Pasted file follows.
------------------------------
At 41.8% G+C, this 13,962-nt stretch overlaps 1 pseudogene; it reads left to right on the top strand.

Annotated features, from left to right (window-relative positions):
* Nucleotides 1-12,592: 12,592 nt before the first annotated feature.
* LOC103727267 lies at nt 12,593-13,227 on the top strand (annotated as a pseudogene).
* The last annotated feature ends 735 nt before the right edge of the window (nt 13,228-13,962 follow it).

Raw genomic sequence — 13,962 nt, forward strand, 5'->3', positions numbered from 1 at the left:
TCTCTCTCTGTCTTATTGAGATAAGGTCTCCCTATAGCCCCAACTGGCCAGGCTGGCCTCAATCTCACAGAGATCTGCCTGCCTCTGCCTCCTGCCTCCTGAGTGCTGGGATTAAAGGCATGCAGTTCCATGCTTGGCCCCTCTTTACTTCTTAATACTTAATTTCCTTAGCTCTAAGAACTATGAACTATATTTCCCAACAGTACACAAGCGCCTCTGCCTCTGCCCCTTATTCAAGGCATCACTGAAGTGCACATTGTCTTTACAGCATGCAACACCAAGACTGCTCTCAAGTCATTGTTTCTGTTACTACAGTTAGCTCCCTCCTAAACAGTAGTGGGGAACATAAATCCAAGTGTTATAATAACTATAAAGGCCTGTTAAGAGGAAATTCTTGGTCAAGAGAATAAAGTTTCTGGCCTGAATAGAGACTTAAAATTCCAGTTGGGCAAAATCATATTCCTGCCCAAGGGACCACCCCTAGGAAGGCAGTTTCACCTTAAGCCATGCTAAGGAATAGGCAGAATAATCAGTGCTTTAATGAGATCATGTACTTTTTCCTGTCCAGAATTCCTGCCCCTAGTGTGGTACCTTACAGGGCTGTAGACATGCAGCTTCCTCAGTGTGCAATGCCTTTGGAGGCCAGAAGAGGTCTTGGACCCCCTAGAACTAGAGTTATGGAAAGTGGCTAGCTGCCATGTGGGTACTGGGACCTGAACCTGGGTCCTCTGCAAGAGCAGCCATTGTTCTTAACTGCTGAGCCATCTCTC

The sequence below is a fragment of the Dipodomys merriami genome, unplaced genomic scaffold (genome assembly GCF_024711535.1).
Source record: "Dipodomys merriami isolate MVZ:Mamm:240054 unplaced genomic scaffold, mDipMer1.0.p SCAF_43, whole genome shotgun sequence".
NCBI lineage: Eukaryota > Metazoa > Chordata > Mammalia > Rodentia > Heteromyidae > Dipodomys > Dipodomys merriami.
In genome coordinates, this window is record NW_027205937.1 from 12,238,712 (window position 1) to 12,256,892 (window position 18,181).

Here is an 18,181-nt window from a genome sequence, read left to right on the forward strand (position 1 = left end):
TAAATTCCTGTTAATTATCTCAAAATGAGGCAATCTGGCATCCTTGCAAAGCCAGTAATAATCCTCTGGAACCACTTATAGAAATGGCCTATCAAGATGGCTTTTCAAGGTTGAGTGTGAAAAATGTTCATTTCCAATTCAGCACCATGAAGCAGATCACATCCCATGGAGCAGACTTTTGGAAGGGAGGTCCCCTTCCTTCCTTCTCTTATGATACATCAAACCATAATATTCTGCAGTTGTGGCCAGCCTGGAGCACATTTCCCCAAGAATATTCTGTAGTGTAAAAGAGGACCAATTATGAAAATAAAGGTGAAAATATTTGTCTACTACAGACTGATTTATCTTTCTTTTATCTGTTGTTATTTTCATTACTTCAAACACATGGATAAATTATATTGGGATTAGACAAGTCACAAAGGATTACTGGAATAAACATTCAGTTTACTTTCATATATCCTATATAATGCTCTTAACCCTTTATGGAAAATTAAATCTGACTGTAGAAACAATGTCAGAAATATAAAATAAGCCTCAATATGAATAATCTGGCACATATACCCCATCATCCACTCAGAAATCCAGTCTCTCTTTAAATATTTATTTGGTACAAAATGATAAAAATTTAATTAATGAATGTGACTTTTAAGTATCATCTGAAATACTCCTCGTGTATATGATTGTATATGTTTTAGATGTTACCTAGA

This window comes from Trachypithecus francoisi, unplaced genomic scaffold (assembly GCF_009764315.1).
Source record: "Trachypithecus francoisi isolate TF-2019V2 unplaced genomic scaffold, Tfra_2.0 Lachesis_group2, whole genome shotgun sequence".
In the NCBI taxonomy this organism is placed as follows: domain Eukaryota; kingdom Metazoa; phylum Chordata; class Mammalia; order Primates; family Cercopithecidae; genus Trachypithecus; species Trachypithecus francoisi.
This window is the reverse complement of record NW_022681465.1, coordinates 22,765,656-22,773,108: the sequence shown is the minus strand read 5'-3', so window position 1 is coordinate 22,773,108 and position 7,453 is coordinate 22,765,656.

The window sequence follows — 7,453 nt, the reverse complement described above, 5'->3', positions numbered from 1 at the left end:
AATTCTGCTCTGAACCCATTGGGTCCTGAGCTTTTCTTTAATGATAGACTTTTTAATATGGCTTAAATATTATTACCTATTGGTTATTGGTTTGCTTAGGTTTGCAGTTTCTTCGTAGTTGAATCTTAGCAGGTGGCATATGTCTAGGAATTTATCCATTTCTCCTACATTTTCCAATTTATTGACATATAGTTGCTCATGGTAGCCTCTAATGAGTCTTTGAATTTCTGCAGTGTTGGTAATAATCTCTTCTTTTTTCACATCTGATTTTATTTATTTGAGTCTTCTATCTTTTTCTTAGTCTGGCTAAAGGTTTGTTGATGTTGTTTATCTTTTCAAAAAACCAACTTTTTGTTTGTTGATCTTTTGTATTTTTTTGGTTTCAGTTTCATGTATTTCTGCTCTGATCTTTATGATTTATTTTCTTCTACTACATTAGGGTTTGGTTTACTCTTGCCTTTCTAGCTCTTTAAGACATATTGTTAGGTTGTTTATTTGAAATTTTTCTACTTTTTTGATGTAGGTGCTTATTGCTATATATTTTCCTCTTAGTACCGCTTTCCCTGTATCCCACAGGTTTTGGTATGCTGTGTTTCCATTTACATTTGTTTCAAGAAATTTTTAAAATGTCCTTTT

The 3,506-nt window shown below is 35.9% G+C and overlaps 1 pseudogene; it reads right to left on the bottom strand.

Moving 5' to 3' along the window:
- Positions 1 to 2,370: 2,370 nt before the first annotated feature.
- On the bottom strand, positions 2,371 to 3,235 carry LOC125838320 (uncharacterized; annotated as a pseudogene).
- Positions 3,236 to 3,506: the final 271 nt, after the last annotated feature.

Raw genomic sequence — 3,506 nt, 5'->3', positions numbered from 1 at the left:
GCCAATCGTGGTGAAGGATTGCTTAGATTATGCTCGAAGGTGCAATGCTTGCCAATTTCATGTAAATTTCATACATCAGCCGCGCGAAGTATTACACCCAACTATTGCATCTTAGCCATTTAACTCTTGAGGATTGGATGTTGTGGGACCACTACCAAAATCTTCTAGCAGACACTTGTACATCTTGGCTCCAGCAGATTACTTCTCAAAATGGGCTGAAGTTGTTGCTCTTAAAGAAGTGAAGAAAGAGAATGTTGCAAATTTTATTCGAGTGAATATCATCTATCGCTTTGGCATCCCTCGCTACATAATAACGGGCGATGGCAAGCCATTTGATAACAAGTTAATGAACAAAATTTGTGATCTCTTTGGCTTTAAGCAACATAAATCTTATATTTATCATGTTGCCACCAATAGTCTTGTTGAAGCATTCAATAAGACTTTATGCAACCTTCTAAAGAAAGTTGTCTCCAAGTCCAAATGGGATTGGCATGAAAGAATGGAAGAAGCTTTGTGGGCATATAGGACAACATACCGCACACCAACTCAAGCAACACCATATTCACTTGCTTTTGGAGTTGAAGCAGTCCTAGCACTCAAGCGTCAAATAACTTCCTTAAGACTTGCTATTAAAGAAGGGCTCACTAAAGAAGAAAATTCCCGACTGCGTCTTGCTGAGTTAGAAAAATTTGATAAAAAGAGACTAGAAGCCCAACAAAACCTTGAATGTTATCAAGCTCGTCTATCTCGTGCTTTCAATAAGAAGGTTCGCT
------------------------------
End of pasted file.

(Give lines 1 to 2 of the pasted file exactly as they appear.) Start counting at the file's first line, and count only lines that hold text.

At 41.8% G+C, this 13,962-nt stretch overlaps 1 pseudogene; it reads left to right on the top strand.

Annotated features, from left to right (window-relative positions):